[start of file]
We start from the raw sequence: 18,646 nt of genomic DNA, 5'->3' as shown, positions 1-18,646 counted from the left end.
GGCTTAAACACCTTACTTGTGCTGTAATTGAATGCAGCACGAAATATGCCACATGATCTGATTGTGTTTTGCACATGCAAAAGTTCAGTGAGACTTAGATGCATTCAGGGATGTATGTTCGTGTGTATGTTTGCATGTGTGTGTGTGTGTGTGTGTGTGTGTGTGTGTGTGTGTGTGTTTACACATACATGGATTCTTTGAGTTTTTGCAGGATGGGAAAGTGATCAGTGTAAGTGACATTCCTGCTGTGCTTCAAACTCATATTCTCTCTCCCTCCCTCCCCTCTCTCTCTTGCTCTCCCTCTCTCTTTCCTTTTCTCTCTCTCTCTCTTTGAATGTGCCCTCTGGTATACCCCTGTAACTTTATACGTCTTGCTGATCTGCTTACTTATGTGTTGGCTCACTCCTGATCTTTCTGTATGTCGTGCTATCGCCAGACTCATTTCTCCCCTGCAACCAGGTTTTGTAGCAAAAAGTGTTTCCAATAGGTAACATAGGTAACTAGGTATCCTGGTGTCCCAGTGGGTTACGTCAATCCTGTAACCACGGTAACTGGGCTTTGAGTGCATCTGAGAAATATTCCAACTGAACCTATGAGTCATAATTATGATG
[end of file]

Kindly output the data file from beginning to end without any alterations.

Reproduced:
We start from the raw sequence: 18,646 nt of genomic DNA, 5'->3' as shown, positions 1-18,646 counted from the left end.
GGCTTAAACACCTTACTTGTGCTGTAATTGAATGCAGCACGAAATATGCCACATGATCTGATTGTGTTTTGCACATGCAAAAGTTCAGTGAGACTTAGATGCATTCAGGGATGTATGTTCGTGTGTATGTTTGCATGTGTGTGTGTGTGTGTGTGTGTGTGTGTGTGTGTGTGTGTGTTTACACATACATGGATTCTTTGAGTTTTTGCAGGATGGGAAAGTGATCAGTGTAAGTGACATTCCTGCTGTGCTTCAAACTCATATTCTCTCTCCCTCCCTCCCCTCTCTCTCTTGCTCTCCCTCTCTCTTTCCTTTTCTCTCTCTCTCTCTTTGAATGTGCCCTCTGGTATACCCCTGTAACTTTATACGTCTTGCTGATCTGCTTACTTATGTGTTGGCTCACTCCTGATCTTTCTGTATGTCGTGCTATCGCCAGACTCATTTCTCCCCTGCAACCAGGTTTTGTAGCAAAAAGTGTTTCCAATAGGTAACATAGGTAACTAGGTATCCTGGTGTCCCAGTGGGTTACGTCAATCCTGTAACCACGGTAACTGGGCTTTGAGTGCATCTGAGAAATATTCCAACTGAACCTATGAGTCATAATTATGATG